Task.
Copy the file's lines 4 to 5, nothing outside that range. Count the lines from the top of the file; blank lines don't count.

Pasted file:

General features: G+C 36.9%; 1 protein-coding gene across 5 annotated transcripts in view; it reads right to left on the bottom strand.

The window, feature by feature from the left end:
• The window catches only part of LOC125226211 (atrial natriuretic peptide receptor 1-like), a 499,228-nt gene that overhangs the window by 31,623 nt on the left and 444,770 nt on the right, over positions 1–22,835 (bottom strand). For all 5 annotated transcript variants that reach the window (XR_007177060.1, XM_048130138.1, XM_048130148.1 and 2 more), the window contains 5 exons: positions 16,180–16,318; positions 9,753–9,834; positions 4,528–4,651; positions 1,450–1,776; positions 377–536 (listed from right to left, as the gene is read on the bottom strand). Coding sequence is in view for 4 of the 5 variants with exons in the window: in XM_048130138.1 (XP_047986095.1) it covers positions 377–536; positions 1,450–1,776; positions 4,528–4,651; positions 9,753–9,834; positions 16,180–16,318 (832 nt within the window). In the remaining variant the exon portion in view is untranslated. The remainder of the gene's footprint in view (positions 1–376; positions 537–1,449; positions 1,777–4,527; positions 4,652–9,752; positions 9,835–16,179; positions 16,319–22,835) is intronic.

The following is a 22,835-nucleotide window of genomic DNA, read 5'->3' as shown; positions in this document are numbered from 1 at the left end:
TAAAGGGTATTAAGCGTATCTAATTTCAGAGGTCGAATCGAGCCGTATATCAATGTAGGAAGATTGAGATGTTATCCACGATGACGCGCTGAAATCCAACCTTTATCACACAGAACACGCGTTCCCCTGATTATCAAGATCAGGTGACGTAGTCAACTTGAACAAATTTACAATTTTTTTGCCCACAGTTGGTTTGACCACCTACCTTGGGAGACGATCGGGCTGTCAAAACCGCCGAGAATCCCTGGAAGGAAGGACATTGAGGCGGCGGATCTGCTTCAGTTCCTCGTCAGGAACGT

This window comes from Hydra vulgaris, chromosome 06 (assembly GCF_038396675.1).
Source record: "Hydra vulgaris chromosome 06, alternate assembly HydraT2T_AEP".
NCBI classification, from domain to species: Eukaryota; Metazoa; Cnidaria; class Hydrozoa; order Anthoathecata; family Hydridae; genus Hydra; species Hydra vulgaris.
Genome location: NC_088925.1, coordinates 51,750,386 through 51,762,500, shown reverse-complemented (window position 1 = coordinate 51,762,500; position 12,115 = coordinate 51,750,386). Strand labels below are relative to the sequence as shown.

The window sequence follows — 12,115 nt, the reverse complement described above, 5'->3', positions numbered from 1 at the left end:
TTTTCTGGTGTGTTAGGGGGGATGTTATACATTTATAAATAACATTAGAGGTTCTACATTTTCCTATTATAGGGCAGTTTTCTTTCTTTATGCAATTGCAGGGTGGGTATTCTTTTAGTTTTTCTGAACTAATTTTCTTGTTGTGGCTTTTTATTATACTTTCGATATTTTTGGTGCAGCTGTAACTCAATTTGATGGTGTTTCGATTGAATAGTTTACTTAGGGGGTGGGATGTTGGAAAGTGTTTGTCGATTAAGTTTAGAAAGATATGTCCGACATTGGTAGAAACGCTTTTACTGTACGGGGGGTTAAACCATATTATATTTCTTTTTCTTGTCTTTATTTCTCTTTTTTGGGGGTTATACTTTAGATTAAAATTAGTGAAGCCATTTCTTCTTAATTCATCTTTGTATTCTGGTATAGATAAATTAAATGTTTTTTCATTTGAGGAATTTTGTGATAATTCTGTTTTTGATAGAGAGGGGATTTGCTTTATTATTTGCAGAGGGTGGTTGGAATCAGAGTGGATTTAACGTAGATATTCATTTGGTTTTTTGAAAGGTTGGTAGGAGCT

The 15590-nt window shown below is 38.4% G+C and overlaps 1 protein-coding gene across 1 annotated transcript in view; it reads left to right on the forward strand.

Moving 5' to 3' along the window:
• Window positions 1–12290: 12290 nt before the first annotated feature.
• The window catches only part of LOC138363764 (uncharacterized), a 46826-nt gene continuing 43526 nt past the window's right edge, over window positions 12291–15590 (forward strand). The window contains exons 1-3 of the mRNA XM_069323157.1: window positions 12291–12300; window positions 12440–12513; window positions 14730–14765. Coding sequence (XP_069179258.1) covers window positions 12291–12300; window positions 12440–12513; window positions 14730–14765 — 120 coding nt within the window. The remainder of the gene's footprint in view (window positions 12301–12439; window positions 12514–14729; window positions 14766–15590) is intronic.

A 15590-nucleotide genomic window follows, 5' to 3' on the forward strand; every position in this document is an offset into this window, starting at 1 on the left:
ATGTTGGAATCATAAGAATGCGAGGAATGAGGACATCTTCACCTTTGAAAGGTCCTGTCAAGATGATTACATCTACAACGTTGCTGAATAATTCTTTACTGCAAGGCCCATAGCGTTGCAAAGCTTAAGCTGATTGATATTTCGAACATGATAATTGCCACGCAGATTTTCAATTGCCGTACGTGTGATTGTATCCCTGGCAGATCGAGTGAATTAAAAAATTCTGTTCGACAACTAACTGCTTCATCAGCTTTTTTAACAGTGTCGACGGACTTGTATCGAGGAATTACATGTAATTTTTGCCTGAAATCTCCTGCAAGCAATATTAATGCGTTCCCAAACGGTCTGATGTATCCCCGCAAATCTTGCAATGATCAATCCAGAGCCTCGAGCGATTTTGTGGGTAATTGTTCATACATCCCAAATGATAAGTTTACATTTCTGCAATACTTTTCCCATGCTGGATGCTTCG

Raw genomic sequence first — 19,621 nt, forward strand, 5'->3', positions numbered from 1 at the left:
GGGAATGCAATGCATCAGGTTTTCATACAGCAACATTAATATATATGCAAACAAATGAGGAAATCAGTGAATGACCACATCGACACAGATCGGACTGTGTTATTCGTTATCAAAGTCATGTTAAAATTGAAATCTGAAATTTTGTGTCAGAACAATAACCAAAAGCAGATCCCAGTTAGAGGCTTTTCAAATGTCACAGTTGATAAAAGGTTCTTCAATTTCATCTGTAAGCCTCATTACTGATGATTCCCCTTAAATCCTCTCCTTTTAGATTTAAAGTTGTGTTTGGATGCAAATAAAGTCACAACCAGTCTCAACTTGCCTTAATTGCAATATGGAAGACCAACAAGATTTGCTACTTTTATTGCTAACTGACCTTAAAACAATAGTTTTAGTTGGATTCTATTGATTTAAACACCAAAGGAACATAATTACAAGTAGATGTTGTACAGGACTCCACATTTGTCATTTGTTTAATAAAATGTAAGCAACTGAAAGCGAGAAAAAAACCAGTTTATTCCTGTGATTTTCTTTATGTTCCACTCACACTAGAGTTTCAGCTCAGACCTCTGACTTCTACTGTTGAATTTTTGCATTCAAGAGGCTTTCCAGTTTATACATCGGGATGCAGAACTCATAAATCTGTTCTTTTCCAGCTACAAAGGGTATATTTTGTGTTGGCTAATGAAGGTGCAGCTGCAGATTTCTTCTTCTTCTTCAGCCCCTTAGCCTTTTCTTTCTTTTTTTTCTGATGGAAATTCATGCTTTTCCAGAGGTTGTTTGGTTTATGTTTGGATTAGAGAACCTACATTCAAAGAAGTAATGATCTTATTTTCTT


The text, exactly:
The following is a 22,835-nucleotide window of genomic DNA, read 5'->3' as shown; positions in this document are numbered from 1 at the left end:
TAAAGGGTATTAAGCGTATCTAATTTCAGAGGTCGAATCGAGCCGTATATCAATGTAGGAAGATTGAGATGTTATCCACGATGACGCGCTGAAATCCAACCTTTATCACACAGAACACGCGTTCCCCTGATTATCAAGATCAGGTGACGTAGTCAACTTGAACAAATTTACAATTTTTTTGCCCACAGTTGGTTTGACCACCTACCTTGGGAGACGATCGGGCTGTCAAAACCGCCGAGAATCCCTGGAAGGAAGGACATTGAGGCGGCGGATCTGCTTCAGTTCCTCGTCAGGAACGT